Staff sizing can be tricky under the best of circumstances.
The problem is especially acute in healthcare where a staffing miscalculation can result in either a bloated, inefficient medical practice or a practice that lacks the personnel to give its patients the care they deserve.
These days, not even the healthcare industry is immune to layoffs. Tight budgets and rising patient demands have created an environment where everyone is reevaluating how many staff members they really need to get by. Since every practice is different, you can't take a formulaic approach to resizing. Instead, you'll have to rely on a few, common sense assessment tools to guide the process.
- Visual observation. The most obvious way to assess your staffing needs is to visually observe office workflows. If certain employees always seem to be looking for something to do, it could be a sign that you're overstaffed. However, you will need to conduct further research to make sure that the position (not the employee) is the problem.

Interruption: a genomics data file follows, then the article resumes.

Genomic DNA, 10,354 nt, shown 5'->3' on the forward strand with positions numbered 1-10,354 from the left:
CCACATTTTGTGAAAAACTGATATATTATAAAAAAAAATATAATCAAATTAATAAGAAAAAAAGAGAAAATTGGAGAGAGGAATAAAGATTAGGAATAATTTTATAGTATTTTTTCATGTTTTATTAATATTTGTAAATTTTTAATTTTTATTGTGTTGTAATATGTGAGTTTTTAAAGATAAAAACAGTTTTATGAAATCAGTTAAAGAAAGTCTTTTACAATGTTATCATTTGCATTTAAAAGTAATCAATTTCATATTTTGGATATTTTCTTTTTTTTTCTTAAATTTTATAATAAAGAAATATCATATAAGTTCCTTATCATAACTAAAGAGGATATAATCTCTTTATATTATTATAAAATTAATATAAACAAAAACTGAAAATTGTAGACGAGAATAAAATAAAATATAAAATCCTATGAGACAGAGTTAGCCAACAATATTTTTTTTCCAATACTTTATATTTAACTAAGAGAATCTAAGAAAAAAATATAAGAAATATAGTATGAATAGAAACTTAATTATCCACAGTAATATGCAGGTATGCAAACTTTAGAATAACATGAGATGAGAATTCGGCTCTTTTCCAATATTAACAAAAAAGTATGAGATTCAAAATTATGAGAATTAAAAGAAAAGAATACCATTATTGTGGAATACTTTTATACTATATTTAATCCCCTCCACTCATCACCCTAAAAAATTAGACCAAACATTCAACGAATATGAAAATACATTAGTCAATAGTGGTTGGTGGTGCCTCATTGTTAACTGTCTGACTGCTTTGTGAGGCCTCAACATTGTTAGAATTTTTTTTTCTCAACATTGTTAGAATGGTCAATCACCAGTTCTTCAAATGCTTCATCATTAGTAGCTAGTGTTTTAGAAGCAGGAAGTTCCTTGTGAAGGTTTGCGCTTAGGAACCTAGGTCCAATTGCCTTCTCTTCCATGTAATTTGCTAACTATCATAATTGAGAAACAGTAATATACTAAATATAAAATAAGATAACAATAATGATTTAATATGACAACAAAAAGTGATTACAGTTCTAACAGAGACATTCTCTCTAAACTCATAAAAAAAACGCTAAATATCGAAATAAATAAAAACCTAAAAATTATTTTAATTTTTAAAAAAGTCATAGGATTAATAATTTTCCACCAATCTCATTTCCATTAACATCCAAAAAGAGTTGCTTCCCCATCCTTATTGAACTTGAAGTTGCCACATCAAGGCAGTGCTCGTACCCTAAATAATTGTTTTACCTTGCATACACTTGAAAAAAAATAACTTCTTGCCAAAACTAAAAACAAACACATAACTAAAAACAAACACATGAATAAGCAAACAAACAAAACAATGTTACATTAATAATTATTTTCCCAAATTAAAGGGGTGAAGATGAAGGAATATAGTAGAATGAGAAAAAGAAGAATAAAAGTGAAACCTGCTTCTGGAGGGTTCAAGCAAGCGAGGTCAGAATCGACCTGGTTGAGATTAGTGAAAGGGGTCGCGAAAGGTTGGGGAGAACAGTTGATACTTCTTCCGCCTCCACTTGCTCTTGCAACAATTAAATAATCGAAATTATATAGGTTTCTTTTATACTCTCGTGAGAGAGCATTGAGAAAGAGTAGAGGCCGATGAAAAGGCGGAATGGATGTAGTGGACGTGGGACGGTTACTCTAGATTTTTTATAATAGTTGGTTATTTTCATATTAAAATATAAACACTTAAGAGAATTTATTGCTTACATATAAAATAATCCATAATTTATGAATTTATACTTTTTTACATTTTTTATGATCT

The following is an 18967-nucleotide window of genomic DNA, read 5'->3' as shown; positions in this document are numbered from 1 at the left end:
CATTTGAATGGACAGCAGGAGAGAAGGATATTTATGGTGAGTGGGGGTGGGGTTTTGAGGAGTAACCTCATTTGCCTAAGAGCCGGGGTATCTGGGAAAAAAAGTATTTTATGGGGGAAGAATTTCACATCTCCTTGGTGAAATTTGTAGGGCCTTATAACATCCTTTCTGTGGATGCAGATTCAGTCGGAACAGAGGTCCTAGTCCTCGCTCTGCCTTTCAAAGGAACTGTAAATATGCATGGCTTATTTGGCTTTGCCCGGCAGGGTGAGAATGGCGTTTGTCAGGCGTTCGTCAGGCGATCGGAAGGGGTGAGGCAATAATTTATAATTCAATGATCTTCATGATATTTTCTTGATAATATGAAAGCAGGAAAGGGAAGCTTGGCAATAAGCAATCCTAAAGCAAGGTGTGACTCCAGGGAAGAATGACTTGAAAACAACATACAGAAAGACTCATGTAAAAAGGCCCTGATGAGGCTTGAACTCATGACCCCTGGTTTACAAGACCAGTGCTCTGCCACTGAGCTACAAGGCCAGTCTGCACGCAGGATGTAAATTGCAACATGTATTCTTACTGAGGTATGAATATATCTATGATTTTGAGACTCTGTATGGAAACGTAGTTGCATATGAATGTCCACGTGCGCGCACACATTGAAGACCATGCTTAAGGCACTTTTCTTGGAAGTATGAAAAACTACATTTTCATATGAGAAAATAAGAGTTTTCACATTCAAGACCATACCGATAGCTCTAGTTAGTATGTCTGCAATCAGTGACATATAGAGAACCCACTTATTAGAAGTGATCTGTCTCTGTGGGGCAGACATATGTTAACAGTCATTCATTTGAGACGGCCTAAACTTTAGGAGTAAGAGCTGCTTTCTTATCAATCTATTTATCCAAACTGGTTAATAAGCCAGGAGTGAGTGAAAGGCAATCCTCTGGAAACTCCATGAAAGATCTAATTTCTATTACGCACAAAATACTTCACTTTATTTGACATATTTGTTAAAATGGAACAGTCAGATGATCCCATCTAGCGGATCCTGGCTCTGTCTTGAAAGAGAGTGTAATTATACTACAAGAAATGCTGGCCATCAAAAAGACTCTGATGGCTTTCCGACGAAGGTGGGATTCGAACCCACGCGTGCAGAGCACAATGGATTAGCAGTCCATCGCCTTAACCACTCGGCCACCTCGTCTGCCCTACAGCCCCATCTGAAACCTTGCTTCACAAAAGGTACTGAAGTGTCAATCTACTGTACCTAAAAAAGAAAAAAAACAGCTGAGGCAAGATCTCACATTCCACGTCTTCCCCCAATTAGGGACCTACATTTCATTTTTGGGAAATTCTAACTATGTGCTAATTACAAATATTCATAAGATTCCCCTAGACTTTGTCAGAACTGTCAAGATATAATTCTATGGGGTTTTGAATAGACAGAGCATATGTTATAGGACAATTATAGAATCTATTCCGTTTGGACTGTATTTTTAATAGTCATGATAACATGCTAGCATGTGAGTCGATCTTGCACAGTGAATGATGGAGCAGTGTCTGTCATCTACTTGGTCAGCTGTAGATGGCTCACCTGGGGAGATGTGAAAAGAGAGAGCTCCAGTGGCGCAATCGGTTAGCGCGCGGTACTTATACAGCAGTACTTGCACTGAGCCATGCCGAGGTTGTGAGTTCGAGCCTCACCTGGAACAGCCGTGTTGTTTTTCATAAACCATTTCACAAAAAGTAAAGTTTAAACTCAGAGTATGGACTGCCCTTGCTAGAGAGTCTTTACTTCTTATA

- Industry benchmarks. It's not uncommon for healthcare industry organizations to compile and publicize medical practice staffing benchmarks. For example, it's generally accepted that one insurance biller can handle 10,000 claims per year. It may also be a good idea to talk with colleagues and compile your own benchmarks based on trends in your area.
- Evaluate workflows. When you evaluate your staffing requirements, you'll want to spend some time studying office workflows. Key staff positions are usually the ones that are most hectic because they are chokepoints for the flow of work. The caveat is that you have to prioritize function over the quantity of work performed. Although a specific position may appear idle during low volume down times, it could be essential during peak work periods.
- Backlogs and overtime. Your practice's backlog and overtime requirements can reveal important information about your current staff size. Excessive backlogs and OT hours may be a sign that you are already understaffed.
- Layoff criteria. If your practice has to lay off some of its staff, it's important to communicate the criteria for layoffs well in advance. Years of service, worker skills and the nature of the position are all legitimate factors that can be included in your practice's layoff policy.